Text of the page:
Part of the "Sources of Early Christian Thought" series, The Christological Controversy is a collection of texts designed to illustrate the development of Christian thought about the person of Christ in the patristic era. The earliest text translated (Melito's "Homily on the Passover") comes from the latter half of the second century, when the ideas and problems which were to dominate Christological thought in this period were first solidified. The latest is the well-known "Definition of the Faith" of the Council of Chalcedon (AD451), which generally has been accepted as defining the limits of Christological orthodoxy.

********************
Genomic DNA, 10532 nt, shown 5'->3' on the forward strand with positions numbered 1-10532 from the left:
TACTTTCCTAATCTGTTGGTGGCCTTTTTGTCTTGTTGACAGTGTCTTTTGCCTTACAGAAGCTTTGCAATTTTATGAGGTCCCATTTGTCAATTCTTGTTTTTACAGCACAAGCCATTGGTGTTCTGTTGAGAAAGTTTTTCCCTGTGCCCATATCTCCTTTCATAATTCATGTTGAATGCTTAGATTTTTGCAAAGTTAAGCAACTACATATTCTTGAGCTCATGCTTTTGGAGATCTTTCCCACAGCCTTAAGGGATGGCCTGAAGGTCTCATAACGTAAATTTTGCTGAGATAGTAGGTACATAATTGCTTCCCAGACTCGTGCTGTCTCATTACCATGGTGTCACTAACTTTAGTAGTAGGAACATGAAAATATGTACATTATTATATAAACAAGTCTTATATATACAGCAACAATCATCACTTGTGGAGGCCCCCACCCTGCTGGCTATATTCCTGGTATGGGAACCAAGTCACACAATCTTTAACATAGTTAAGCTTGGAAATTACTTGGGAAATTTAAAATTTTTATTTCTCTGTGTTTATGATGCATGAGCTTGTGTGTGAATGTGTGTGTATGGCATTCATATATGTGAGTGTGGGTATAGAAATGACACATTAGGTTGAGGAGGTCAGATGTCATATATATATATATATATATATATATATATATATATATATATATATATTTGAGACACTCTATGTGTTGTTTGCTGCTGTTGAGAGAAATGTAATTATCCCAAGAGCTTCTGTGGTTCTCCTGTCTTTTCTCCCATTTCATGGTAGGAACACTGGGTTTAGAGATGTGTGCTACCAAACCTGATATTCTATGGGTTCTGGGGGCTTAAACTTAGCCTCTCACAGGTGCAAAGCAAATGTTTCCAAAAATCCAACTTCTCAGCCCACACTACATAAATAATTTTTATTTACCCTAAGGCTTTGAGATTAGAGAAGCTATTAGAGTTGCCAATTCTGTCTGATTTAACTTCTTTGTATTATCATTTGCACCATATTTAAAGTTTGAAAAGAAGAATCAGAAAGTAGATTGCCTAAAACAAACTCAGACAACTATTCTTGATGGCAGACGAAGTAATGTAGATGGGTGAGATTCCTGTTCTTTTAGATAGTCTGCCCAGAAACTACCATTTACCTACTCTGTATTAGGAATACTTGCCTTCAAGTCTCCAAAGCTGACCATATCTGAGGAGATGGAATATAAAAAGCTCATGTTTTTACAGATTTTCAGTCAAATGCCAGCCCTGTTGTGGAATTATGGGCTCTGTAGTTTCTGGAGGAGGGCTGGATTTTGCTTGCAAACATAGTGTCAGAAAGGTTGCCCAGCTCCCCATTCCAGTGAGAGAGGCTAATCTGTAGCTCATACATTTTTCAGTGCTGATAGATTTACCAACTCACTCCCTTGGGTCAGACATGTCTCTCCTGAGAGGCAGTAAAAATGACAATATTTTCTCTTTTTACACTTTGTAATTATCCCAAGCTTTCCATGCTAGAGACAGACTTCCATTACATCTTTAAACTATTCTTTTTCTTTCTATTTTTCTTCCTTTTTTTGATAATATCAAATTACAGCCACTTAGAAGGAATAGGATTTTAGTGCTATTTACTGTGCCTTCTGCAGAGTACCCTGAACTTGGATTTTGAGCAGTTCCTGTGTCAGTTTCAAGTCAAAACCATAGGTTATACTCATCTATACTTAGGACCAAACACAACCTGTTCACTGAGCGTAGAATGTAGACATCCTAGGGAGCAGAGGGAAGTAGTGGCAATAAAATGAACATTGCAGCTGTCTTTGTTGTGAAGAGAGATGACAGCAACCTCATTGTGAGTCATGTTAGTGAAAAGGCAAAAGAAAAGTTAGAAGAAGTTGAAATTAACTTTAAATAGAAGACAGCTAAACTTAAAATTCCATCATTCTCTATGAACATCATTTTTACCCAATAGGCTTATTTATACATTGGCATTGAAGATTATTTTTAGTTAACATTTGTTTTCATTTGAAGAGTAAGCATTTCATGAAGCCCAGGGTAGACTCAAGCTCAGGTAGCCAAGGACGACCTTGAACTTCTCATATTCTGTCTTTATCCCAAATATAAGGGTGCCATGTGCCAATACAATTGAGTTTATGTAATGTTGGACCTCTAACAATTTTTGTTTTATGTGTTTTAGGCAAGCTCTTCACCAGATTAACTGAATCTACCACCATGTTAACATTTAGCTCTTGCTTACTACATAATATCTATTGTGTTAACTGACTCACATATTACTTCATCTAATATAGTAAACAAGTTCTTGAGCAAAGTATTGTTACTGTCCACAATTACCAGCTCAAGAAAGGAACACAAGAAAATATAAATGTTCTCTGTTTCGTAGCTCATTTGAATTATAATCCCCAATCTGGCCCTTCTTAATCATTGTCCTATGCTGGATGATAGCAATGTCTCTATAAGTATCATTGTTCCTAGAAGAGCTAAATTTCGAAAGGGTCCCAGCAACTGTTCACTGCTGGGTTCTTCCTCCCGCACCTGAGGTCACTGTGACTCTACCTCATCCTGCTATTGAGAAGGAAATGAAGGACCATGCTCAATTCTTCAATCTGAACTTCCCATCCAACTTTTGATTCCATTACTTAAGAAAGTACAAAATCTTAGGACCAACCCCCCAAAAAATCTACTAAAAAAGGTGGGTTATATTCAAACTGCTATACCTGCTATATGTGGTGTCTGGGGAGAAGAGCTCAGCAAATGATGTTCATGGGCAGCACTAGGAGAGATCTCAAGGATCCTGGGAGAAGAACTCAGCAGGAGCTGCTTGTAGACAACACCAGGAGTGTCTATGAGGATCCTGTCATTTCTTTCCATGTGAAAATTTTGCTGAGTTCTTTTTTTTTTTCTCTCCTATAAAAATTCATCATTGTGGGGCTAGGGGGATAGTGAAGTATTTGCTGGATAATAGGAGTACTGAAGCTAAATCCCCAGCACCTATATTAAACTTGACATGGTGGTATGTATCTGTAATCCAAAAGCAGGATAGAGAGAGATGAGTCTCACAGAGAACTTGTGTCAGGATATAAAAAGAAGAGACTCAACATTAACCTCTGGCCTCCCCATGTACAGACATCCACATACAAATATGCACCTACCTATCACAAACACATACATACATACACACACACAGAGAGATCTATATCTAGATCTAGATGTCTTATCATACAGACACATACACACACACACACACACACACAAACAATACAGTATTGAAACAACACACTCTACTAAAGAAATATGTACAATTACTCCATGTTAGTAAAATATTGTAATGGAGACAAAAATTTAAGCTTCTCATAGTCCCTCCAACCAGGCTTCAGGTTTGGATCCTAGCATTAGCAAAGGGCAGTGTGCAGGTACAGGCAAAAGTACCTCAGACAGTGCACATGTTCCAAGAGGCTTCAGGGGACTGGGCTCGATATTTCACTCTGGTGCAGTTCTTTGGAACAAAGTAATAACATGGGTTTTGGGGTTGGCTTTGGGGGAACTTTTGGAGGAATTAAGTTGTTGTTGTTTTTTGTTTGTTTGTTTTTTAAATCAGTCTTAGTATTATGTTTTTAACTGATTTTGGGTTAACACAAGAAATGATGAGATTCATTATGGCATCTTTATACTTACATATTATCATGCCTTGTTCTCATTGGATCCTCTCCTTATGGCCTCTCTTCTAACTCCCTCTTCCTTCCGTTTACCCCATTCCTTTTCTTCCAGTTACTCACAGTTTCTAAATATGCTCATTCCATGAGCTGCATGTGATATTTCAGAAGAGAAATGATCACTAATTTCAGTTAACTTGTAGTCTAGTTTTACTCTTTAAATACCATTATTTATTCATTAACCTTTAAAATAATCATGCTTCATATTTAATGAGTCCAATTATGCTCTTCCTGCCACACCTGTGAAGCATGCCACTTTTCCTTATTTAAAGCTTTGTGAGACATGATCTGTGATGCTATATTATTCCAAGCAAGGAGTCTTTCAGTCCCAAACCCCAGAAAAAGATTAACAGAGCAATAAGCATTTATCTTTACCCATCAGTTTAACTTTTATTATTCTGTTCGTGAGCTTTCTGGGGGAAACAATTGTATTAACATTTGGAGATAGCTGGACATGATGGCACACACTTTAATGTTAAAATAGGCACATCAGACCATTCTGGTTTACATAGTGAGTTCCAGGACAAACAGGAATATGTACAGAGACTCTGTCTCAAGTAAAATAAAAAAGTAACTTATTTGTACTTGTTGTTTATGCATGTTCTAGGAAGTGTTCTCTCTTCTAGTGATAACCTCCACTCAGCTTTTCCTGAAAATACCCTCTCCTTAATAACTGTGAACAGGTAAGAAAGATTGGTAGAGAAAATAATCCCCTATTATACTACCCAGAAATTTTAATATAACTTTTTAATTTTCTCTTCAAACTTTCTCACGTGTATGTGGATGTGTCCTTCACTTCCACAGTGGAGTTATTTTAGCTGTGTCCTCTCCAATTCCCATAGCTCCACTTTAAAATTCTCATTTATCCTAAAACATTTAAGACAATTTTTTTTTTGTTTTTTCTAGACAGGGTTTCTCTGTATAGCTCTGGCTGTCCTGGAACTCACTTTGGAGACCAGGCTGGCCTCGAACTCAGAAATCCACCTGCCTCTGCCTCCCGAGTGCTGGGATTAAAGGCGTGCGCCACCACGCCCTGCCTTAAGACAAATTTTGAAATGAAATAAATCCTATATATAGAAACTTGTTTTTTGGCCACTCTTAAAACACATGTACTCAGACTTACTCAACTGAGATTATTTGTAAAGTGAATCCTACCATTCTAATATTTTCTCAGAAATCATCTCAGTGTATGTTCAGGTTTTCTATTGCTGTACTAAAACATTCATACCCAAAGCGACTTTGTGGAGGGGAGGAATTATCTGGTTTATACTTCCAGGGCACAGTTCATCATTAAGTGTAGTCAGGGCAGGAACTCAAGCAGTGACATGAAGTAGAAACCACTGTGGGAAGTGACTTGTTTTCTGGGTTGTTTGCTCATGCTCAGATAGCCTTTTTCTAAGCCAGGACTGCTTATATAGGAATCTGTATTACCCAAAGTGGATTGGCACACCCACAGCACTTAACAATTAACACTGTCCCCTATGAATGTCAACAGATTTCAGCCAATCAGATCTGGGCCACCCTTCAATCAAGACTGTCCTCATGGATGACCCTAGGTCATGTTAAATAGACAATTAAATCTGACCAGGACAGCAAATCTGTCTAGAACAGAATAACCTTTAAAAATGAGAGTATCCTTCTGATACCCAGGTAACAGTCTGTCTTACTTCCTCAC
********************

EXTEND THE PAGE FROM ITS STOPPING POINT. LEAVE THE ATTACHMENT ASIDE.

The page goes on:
Series ForewordI. IntroductionEarly ChristologyInitial ProblemsJustin Martyr, Melito of Sardis, Irenaeus of Lyon, Tertullian of Carthage, Origen of AlexandriaFurther ProblemsThe Arians and Athanasius; Apollinaris of Laodicea; Theodore of Mopsuestia; Cyril, Nestorius, and Eutyches; Leo and ChalcedonII. Melito of SardisA Homily on the PassoverIII. Irenaeus of LyonAgainst HeresiesIV. TertullianAgainst PraxeasOn the Flesh of ChristV. OrigenOn First PrinciplesVI. AthanasiusOrations against the AriansVII. Apollinaris of LaodiceaOn the Union in Christ of the Body with the GodheadFragmentsVIII. Theodore of MopsuestiaFragments of the Doctrinal WorksIX. The Controversies Leading Up to the Council of ChalcedonNestorius's First Sermon against the TheotokosCyril of Alexandria's Second Letter to NestoriusNestorius's Second Letter to CyrilCyril's Letter to John of AntiochPope Leo I's Letter to Flavian of ConstantinopleThe Council of Chalcedon's "Definition of the Faith"Bibliography
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